Finally, in order to investigate the broadband enhancement of the light trapping, we calculate the overall power absorbed inside the amorphous silicon layer by integrating the a-Si:H absorption rate over the AM1.5G solar spectrum, defined as follows:

Qabstotal=A(ω)F(ω)dω
(4)

The overall enhancement G then can be calculated using the following equation:

G=QabstotalQabstotal(Ref)Qabstotal(Ref)
(5)

In the Eq. (5), Qabstotal(Ref)is denoted for the reference cell without any graded SiNx and SiOxNy structure.

3. Single factor analysis

To improve the performance of proposed graded SiNx and SiOxNy structure, a systematic study on the influence of the structural parameters on the efficiency of the enhancement is performed. In this section, we have analyzed single factor influence of structural parameters respectively, including layer number n, graded structural coefficient p and antireflection coatings thickness d.

3.1 Effect of layer number (n) on the optical absorption enhancement efficiency of the graded SiNx and SiOxNy structure

The initial conditions are: p = 4, d = 50 nm, εlow = 2.2 and εhigh = 7.0, and the optimization range of layer number n is set to2n15.

The spectral absorption rate A(ω) of the a-Si:H active region as functions of incident wavelength for different layer number n is shown in Fig. 4
Fig. 4 Spectral absorption rate A(ω) of the a-Si:H active region as functions of incident wavelength for different layer number n. The response of the reference cell without any graded SiNx and SiOxNy structure is shown by the black bold line.
. It is seen that the greater the n is, the higher the spectral absorption rate is, indicating that the near continuous gradient structure maybe has better spectral absorption rate than the multilayer gradient structure. When n is less than 5, the spectral absorption rate increases greatly with the increase of n, but it fluctuates little when n is greater than 5. Thus, the layer number of n = 5 will be more feasible for the practical preparation of the graded SiNx and SiOxNy structure.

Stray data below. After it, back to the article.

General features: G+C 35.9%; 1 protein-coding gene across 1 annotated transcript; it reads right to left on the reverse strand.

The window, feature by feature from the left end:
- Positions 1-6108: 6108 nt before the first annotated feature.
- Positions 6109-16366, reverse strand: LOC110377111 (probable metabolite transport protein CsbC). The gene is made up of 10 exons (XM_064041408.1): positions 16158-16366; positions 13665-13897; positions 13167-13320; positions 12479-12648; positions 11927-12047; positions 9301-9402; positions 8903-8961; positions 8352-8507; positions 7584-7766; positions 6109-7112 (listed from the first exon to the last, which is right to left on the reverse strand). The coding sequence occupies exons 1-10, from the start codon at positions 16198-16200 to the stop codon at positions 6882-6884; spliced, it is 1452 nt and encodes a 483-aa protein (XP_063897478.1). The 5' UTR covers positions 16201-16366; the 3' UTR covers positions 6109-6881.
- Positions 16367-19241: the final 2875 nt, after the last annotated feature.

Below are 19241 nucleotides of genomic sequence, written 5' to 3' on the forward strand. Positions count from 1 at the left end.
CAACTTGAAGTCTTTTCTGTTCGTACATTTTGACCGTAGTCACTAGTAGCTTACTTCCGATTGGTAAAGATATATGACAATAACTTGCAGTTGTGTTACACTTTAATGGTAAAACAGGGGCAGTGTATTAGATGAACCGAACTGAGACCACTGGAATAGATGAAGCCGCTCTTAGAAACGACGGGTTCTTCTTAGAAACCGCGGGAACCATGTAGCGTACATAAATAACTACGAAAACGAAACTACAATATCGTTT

In order to further investigate the broadband enhancement of the light trapping, we analyze the dependence of the broadband light-trapping enhancement G on layer number n of the graded SiNx and SiOxNy structure, which is depicted in Fig. 5
Fig. 5 Dependence of the broadband light-trapping enhancement G on layer number n of the graded SiNx and SiOxNy structure.
. According to Fig. 5, it is seen that there exist optimum value of layer number n which maximizes the overall broadband enhancement G. This figure reveals that with the increasing of layer number n from 2 to 15, the broadband light-trapping enhancement G firstly increases dramatically, and reaches the optimal values of G = 31.95% when layer number n is 5, then it begins to decrease slowly. When the layer number n is 10 or higher, its enhancement is worse than that of n = 5.